Weather Changes Is to Blame for Insurance Rate Hikes: Travelers CEO
One of the world's biggest insurance companies has been raising premiums for three years because weather patterns across the country have become more severe, said Jay Fishman, The Travelers Cos. chairman and CEO.
"We've embraced the notion that weather is different. I don't know why. I'm not a scientist," he told CNBC's "Squawk Box" on Friday. "If you're not impressed with what the weather has been doing over the last few years, you're not keeping your eyes open."
The biggest recent weather event was super storm Sandy, which hit the U.S. Northeast at the end of October. Catastrophe modeler Risk Management Solutions said Sandy is expected to ultimately become the second most-costly storm in U.S. history — estimating insured losses as high as $25 billion.
Fishman said, "I don't really know how impactful Sandy will be on prices. Sandy was in the playbook. It was something that all of us in the industry had contemplated."
Last week, Travelers reported better-than-expected fourth-quarter earnings on improvement in underwriting margins. The results do not reflect the full impact of Sandy, he said.
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(Read More: Chubb's Q4 Profit Drops on Big Sandy Costs)
Besides the weather, low interest rates have caused Travelers to pass along its costs to customers. "The decline in interest rates, unprecedented, and for an industry that invests in fixed-income securities, it's a cost of what we do. As rates fell, we've got to reflect that in pricing."
America's Debt Crisis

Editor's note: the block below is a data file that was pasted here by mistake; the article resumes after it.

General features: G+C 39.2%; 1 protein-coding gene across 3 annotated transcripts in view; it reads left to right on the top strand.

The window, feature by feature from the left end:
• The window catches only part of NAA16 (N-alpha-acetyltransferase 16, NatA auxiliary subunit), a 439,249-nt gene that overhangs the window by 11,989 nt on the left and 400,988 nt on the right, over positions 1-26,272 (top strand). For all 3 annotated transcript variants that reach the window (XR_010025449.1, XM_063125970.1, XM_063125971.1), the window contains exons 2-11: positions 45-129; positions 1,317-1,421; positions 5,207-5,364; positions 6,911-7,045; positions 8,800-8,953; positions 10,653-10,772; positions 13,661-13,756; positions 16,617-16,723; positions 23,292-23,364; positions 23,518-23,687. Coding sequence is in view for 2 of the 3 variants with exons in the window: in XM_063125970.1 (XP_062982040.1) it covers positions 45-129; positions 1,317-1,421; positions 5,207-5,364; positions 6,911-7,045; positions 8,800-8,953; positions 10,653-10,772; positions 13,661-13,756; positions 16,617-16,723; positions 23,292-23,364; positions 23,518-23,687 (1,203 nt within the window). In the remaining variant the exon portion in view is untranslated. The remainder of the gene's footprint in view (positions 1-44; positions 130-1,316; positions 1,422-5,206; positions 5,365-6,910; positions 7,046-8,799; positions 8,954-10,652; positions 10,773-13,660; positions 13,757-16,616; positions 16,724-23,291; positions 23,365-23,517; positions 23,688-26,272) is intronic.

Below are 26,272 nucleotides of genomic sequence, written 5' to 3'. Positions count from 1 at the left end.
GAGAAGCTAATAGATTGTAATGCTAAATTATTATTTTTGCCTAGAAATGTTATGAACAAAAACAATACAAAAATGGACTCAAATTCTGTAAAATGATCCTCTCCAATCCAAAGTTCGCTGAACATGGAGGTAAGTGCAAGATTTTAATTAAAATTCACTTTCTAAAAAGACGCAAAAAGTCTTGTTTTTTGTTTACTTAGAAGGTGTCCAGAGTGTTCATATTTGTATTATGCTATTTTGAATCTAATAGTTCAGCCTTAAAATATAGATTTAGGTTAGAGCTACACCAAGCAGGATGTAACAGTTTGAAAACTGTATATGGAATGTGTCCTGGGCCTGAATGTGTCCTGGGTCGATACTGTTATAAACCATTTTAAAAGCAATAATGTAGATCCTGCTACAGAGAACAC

The approach to reining in the U.S. federal deficit shouldn't solely focus on taxes and spending, but also dealing with entitlements, now that the baby boomer generation has started to retire, Travelers CEO Fishman said on CNBC.
"There are 10,000 people a day turning 65 for the next 19 years," he noted. "It's a demographic challenge that we never faced before."
(Read More: Senate Approves Increase in Debt Limit)
Travelers is taking steps to raise awareness about the nation's debt problems. It's partnered with public television to present "Overdraft," which is described as a nonpartisan documentary.
Baby boomers have had an economic impact as they've moved through all the stages of their lives, Fishman said in Friday's interview.
"Social Security, Medicaid and Medicare was a trillion and a half dollars [this past year]," he said. "By 2020, simply because of the demographic shift in the country, that's going to be two and a half trillion dollars." Fishman said that number is equal to all the tax revenue the government took in last year.
As for how he would start to fix the problem, he said, "I would go about it first by aggressively means-testing Social Security. And really driving it to those people that it's supposed to help."
Fishman added that he thinks that entitlement programs have become part of the American fabric. "To have a serious discussion about eliminating them is really silly," he said. "We're not going to do that. So the question is how do you make it work."
—By CNBC's Matthew J. Belvedere; Follow him on Twitter @Matt_SquawkCNBC